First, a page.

BNP suffers crushing defeat at the ballot box

Far-right councillors are wiped out in Barking and Dagenham; further losses nationally.

Results from the local elections are starting to come in, and it looks like the British National Party has suffered catastrophic losses, compounding the failure of its leader, Nick Griffin, to win a seat in Westminster.

In Barking and Dagenham, where the BNP was previously the second-largest party, all 12 of its councillors have lost their seats. That includes the former party group leader Bob Bailey, who was filmed fighting in the street two days ago, and Richard Barnbrook, who was suspended from the council last year for making false claims about murders in the borough.

It is a crushing defeat for the far-right party, which many feared would seize full control of the council on 6 May. However, a concerted effort by anti-fascist campaigners ensured a high turnout and voters overwhelmingly backed Labour candidates on the day.

Elsewhere in the country, the prominent BNP councillor Chris Beverley lost his seat on Leeds City Council. The party has also lost councillors in Stoke-on-Trent, which Griffin once described as the BNP's "jewel in the crown".

The defeat is likely to intensify the internal conflicts that have beset the party in recent months. Far-right activists, commenting on the white power Stormfront internet forum, have already criticised Griffin's election strategy and called for him to go.

In a message to supporters, Griffin urged his party not to lose heart after a "bruising" election campaign and stressed that the coming months would provide an opportunity for "a massive overhaul of our political machinery". Perhaps in order to head off criticism of his leadership, he offered this advice:

If someone tells you a piece of "shocking" internal gossip which clearly is aimed at undermining the people now working to propel the party forward, then you need to treat such lies with the contempt they deserve.

Nick Lowles, who ran the anti-fascist Hope not Hate campaign, said:

We mobilised in a way our country had never seen before. In fact, in just the past few weeks, almost a thousand volunteers have joined us in Barking and Dagenham to deliver over 350,000 pieces of literature, and nearly 300 volunteers came to Stoke-on-Trent to distribute leaflets and knock on doors to turn out the anti-BNP vote.

Last year's BNP victory was not in our name -- but last night's BNP defeat certainly was. We made the world a better place.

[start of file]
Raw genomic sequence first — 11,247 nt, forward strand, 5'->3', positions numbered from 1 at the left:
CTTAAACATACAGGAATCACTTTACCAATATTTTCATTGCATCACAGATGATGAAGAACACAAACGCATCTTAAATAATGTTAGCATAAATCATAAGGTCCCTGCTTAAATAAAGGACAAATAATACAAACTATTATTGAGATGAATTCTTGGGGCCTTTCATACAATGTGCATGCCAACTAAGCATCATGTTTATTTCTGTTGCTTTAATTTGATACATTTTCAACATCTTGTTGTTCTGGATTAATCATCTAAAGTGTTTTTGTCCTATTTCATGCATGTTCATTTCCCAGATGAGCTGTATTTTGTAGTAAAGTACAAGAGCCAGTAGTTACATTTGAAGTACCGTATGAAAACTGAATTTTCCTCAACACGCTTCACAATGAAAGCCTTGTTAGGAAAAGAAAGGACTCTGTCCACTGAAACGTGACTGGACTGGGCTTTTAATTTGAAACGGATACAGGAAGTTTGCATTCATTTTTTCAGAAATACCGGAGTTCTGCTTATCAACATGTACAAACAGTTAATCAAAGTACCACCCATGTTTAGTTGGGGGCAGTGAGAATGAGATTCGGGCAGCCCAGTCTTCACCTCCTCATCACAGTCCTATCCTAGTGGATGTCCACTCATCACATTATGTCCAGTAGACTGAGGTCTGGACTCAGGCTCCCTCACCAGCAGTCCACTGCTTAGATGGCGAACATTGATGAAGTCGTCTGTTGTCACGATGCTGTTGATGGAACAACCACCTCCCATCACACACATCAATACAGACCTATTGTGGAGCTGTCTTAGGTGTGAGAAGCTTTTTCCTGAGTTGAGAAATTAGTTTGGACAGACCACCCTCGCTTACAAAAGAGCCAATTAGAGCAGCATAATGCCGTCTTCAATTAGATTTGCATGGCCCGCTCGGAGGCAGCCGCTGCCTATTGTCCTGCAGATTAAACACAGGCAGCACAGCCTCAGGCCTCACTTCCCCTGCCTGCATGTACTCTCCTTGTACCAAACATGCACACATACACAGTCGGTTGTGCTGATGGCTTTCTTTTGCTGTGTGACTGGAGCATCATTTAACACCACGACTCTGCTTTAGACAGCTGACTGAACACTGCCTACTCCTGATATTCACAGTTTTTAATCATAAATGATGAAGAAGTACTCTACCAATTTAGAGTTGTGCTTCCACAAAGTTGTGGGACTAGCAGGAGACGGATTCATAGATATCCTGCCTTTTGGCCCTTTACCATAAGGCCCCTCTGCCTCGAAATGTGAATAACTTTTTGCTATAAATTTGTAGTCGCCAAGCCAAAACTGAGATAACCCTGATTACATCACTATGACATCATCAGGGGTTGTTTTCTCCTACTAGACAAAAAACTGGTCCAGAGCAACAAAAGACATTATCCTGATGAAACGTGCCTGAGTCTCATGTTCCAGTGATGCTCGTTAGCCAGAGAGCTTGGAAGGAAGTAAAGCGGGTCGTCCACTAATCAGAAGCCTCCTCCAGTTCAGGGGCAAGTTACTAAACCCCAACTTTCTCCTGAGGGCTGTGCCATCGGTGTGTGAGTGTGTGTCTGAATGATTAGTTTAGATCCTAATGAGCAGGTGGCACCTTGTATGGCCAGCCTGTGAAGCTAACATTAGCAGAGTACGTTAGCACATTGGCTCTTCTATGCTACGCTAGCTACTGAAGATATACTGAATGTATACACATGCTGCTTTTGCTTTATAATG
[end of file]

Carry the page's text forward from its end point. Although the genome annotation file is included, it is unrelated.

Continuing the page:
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Daniel Trilling is the Editor of New Humanist magazine. He was formerly an Assistant Editor at the New Statesman.

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Is the French Left having its Jeremy Corbyn moment?

Benoit Hamon won the first round of the Socialist party's presidential primaries. 

Has the French Left taken a Corbynite turn? That's certainly the verdict of many after the first round of the French Socialist Party's primary.

In first place is Benoit Hamon, who quit Francois Hollande's government over its right turn in 2014, and counts the adoption of a universal basic income, the legalisation of cannabis and the right to die among his policy proposals, with 36 per cent of the vote.

In second place and facing an uphill battle to secure the nomination is Manuel Valls, the minister who more than any other symbolized the rightward lurch of Hollande's presidency, with 31 per cent. That of the five eliminated candidates - under the French system, if no candidate secures more than half of the vote, the top two go through to a run-off round - only one could even arguably be said to be closer to Valls than Hamon shows the struggle he will have to close the gap next weekend. And for a variety of reasons, even supporters of his close ally Sylvia Pinel may struggle to put a tick in his box. 

Still, Valls clearly believes that electability is his best card, and he's compared Hamon to Corbyn, who "chose to remain in opposition". Also making the Hamon-Corbyn comparison is most of the British press and several high-profile activists in the French Republican Party.

Is it merited? The differences are probably more important than the similarities: not least that Hamon served as a minister until 2014, and came up through the backrooms. In terms of the centre of gravity and the traditions of his party, he is much closer in analogue to Yvette Cooper and Andy Burnham than he is to Jeremy Corbyn, though Corbynistas and Hamonites bear a closer resemblance to one another than their leaders to.

What will give heart to the leader's office is that Hamon surged in the polls after each debate, when his ideas were given a bigger platform. But what will alarm everyone in Labour is the French Socialists' poll ratings - they are expected to get just 6 per cent in the elections. (And before you scoff at the polls, it's worth noting that they have, so far, performed admirably in the French electoral cycle, picking up on the lightning rise of both Hamon and Francois Fillon.)

That attests to something it's easy to forget in Westminster, where we tend to obsess over the United States and ignore politics on the Continent, despite the greater commonalities: throughout Europe, social democratic parties are in a fight for their lives, no matter if they turn to the left or the right.

The Democrats, in contrast, won the presidential election by close to three million votes and lost due to the electoral college. They have good prospects in the midterm elections and their greatest threat is gerrymandering and electoral malfeasance. But absent foul play, you'd have to be very, very brave to bet on them going extinct.

Stephen Bush is special correspondent at the New Statesman. His daily briefing, Morning Call, provides a quick and essential guide to British politics.